Christoph Kellinghaus, Hans O. Lüders
presentation of the seizures includes contralateral clonic movements, uni‐ or bilateral tonic motor activity as well as complex automatism. The yield of surface EEG may be limited due to the difficulty in detection of mesial or basal foci, and the patient may be misdiagnosed as having non‐epileptic events. In addition, in patients with mesial frontal foci the epileptiform discharges may be mislateralized (“paradoxical lateralization”). Therefore, epilepsy surgery has been commonly considered as less promising in patients with frontal lobe epilepsy. However, the advent of sophisticated neuroimaging techniques, particularly MRI with epilepsy‐specific sequences, has made it possible to delineate the epileptogenic lesion and detect a specific etiology, in an increasing number of patients. Thus, the success rate of epilepsy surgery in frontal lobe epilepsy is currently comparable to temporal lobe epilepsy, if the candidates are carefully selected. Patients with frontal lobe epilepsy who do not respond to anticonvulsive medication, and who are not eligible for epilepsy surgery may benefit from alternative approaches such as electrical brain stimulation.
Çiğdem Özkara, Hüseyin Sarý, Lütfü Hanoğlu, Naz Yeni, İbrahim Aydoğdu, Emin Özyurt
behavior. Presurgical evaluation revealed a right-sided, mesial temporal focus and hippocampal sclerosis on MRI. After selective amygdalohippocampectomy, she has only occasional auras. Her rare and peculiar ictal manifestations are discussed in the context of semiology and pathogenesis. [Published with videosequences]
Astrid Nehlig, Maria‐Paola Valenti, Anne Thiriaux, Edouard Hirsch, Christian Marescaux, Izzie J. Namer
In the present study, we used the SISCOM procedure, which represents the fusion of MRI and ictal‐interictal difference SPECT images using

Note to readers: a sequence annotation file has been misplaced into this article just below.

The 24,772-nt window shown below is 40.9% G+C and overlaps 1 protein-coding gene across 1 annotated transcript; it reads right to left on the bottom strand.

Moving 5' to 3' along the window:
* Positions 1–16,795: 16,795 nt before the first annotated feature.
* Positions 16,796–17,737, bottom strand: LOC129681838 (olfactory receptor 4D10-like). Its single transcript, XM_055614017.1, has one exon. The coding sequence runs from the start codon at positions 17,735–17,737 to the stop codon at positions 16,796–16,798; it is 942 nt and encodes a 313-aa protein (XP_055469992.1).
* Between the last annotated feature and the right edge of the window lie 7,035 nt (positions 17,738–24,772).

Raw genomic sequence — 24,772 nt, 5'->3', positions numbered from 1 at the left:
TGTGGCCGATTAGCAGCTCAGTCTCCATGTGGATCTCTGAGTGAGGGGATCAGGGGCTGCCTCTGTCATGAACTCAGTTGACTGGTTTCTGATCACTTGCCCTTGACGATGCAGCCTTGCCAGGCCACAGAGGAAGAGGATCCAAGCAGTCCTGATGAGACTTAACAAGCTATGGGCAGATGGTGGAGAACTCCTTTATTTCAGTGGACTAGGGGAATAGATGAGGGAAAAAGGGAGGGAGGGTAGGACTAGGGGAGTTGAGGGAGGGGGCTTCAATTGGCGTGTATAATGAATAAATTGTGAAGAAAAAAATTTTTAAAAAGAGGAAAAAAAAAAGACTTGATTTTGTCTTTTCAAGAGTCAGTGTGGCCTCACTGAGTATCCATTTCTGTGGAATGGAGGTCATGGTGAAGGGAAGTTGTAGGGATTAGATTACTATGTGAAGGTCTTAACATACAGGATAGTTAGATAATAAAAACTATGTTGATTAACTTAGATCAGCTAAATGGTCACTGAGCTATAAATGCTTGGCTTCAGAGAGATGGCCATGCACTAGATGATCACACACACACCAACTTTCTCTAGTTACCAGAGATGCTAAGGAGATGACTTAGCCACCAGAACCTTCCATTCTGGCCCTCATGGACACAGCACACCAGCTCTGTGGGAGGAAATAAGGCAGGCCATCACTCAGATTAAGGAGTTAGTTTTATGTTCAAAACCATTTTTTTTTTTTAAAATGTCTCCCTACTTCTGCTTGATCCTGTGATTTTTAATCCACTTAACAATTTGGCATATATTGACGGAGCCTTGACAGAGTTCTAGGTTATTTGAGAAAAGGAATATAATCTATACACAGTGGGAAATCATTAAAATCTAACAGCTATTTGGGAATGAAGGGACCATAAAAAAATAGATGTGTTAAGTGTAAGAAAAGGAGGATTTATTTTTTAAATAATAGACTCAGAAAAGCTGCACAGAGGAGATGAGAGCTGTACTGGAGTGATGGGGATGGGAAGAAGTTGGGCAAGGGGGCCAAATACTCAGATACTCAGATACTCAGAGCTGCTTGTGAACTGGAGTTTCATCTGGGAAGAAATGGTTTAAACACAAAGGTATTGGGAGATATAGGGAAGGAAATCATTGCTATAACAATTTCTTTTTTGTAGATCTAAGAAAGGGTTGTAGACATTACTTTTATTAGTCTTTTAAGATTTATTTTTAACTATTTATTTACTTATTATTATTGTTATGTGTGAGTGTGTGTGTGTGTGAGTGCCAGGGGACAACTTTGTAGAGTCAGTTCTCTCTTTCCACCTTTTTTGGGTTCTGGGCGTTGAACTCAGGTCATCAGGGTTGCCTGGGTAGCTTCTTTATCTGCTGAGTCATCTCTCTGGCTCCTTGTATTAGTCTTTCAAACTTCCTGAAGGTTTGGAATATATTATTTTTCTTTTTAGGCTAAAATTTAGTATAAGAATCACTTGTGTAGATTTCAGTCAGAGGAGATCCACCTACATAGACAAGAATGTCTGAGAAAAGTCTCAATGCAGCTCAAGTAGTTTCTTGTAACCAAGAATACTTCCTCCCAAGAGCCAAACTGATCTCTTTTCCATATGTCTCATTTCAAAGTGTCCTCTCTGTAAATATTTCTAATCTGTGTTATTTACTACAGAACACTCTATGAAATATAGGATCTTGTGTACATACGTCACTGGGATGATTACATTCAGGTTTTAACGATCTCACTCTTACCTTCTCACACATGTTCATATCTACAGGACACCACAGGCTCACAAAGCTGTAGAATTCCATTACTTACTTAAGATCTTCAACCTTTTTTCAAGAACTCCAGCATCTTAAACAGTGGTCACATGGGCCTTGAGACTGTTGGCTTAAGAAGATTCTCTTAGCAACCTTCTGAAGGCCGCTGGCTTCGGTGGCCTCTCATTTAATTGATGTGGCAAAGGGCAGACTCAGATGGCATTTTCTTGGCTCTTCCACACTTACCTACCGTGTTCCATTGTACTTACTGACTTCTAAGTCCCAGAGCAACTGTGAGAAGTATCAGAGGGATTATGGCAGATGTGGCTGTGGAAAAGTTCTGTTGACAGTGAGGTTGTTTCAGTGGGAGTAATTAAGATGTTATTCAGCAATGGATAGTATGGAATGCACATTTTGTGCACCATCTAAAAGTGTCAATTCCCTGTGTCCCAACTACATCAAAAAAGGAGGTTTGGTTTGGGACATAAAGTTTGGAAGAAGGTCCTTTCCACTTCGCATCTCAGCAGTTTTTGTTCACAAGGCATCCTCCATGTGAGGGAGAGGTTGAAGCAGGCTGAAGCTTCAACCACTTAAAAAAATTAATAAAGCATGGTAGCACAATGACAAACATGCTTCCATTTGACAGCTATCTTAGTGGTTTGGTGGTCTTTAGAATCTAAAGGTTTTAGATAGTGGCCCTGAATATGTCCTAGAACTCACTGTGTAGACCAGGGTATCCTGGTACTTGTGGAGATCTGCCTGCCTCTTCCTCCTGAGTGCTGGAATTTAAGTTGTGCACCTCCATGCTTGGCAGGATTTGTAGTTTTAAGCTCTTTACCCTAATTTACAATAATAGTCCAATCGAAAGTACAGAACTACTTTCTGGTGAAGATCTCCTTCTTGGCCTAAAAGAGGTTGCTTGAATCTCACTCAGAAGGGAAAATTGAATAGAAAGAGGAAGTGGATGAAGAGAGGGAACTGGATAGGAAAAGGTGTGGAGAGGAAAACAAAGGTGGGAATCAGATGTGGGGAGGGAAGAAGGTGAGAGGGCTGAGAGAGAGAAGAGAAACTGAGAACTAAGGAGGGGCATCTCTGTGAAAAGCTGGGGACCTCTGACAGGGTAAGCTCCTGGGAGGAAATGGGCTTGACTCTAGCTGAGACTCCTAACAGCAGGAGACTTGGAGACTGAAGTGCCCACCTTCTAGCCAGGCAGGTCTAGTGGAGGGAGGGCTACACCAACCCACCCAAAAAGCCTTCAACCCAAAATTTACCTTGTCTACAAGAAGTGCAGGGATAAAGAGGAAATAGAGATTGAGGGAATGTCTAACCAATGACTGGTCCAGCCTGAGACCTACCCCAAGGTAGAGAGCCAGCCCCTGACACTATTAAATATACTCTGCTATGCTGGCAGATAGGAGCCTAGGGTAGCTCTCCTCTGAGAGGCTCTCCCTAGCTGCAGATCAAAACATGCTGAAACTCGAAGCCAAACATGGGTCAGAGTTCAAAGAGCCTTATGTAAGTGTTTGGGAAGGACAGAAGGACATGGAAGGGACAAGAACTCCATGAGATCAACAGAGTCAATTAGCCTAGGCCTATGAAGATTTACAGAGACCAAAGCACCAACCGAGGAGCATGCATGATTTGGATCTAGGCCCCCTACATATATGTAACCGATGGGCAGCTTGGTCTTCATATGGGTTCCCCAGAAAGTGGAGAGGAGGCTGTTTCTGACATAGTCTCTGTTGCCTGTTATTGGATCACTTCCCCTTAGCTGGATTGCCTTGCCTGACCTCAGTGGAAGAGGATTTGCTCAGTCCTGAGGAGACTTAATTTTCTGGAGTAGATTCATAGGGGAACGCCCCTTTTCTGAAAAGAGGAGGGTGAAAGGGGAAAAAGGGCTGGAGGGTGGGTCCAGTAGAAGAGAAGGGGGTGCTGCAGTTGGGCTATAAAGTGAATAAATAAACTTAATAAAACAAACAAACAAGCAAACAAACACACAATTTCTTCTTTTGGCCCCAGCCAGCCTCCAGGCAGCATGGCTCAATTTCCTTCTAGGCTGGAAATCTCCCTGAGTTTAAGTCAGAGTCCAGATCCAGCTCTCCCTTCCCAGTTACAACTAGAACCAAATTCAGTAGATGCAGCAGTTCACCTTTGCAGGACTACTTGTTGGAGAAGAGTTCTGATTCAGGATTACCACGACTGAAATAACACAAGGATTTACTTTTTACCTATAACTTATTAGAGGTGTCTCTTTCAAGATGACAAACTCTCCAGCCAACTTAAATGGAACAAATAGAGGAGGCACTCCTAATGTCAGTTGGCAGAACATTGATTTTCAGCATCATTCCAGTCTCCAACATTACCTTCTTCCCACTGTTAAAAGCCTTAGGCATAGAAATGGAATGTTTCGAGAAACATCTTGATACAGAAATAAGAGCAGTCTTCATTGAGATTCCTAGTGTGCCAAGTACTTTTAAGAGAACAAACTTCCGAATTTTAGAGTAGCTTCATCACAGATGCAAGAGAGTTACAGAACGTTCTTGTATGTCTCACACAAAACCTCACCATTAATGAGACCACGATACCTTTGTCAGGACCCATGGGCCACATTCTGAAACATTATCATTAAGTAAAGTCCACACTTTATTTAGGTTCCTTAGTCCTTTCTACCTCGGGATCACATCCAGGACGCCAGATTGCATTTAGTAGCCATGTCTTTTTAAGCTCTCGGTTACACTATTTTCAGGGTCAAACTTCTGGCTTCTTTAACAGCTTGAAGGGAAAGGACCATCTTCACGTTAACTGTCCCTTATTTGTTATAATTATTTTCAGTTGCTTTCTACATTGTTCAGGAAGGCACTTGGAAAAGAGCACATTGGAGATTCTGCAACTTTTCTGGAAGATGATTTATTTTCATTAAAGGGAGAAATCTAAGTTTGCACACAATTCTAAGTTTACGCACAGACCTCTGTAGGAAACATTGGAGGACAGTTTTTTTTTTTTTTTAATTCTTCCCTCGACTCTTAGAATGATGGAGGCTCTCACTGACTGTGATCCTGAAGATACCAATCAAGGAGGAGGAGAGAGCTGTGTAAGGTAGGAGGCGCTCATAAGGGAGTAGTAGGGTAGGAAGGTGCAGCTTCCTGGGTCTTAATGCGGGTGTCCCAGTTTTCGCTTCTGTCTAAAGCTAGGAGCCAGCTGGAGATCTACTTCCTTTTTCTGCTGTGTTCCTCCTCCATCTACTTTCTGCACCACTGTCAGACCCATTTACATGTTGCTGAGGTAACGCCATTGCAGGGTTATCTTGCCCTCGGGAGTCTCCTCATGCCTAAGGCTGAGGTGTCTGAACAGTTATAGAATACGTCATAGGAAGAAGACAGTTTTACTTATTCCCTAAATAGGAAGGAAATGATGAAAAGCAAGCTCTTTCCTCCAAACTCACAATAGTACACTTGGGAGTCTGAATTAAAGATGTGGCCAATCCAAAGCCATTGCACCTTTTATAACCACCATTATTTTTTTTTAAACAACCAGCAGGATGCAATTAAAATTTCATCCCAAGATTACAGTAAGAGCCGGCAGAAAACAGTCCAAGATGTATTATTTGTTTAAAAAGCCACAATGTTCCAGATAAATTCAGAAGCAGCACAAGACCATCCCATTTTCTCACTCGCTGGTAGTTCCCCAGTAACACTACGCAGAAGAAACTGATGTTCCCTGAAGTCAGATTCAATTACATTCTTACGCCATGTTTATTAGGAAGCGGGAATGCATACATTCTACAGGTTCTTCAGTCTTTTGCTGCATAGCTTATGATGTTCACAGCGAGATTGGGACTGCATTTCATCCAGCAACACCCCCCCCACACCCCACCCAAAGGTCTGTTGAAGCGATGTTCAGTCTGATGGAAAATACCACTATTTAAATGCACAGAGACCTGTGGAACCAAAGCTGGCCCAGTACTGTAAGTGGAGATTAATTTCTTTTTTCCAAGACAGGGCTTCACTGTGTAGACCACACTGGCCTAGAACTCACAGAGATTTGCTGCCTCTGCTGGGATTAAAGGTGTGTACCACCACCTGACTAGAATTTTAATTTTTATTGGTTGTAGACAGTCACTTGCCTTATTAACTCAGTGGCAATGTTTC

<sup>99m</sup>Tc‐ECD, to study cerebral blood flow changes during the ictal and postictal phases of typical childhood absence seizures. The study was performed on four children with typical, difficult to treat absence seizures, aged 10‐13 years at the time of scan. The delay between the onset of absence seizures and the injection of
<sup>99m</sup>Tc‐ECD was carefully noted. One scan was performed during the ictal phase and showed diffuse blood flow decreases, while the three other scans performed during the postictal phase, showed generalized blood flow increase. These data are consistent with most previous data reporting generalized changes in functional activity, not limited to the thalamo‐cortical circuit in which absence seizures originate, and a decrease in cerebral blood flow during the ictal phase. Our data are concordant with the hypothesis that neuronal activity underlying the occurrence of spike‐and‐wave discharges does not seem to require an increase in metabolic demand and blood flow rates. [Published with videosequences]
Franck Semah, Marie-Christine Picot, Philippe Derambure, Sophie Dupont, Laurent Vercueil, Serge Chassagnon, Cécile Marchal, Pierre Thomas, Philippe Ryvlin
evaluated according to the epileptic syndromes, and adjusted to the sex and age of the patient. Unfortunately, very few studies have been conducted based on these latter criteria. We conducted a survey on the management of epilepsy treatment in adults. This survey was undertaken in France, and led to the establishment of a French consensus on antiepileptic drug treatment in adult patients with newly diagnosed epilepsy. Patients were grouped into 18 categories according to the epileptic syndrome (absence epilepsy, juvenile myoclonic epilepsy, undetermined idiopathic generalized epilepsy, symptomatic or cryptogenic partial epilepsy and unclassified epilepsy), and to the patient’s gender and age. Our survey suggests that there is a consensus among French epileptologists for the choice of AEDs, mainly based on the epilepsy syndrome. Gender also plays a crucial role. Sodium valproate and lamotrigine are the two drugs of choice for generalized epilepsies, as well as for undetermined epilepsies. Lamotrigine is often prefered for women of childbearing age. First line AEDs in partial epilepsy are carbamazepine (particularly for men), lamotrigine (particularly for women), and gabapentin (in the elderly). In cases of failure and/or intolerance to one of these AED, the principal alternatives are oxcarbazepine, sodium valproate and topiramate.
Sanjeev V Kothare, Ignacio Valencia, Divya S Khurana, Huntley Hardison, Joseph J Melvin, Agustin Legido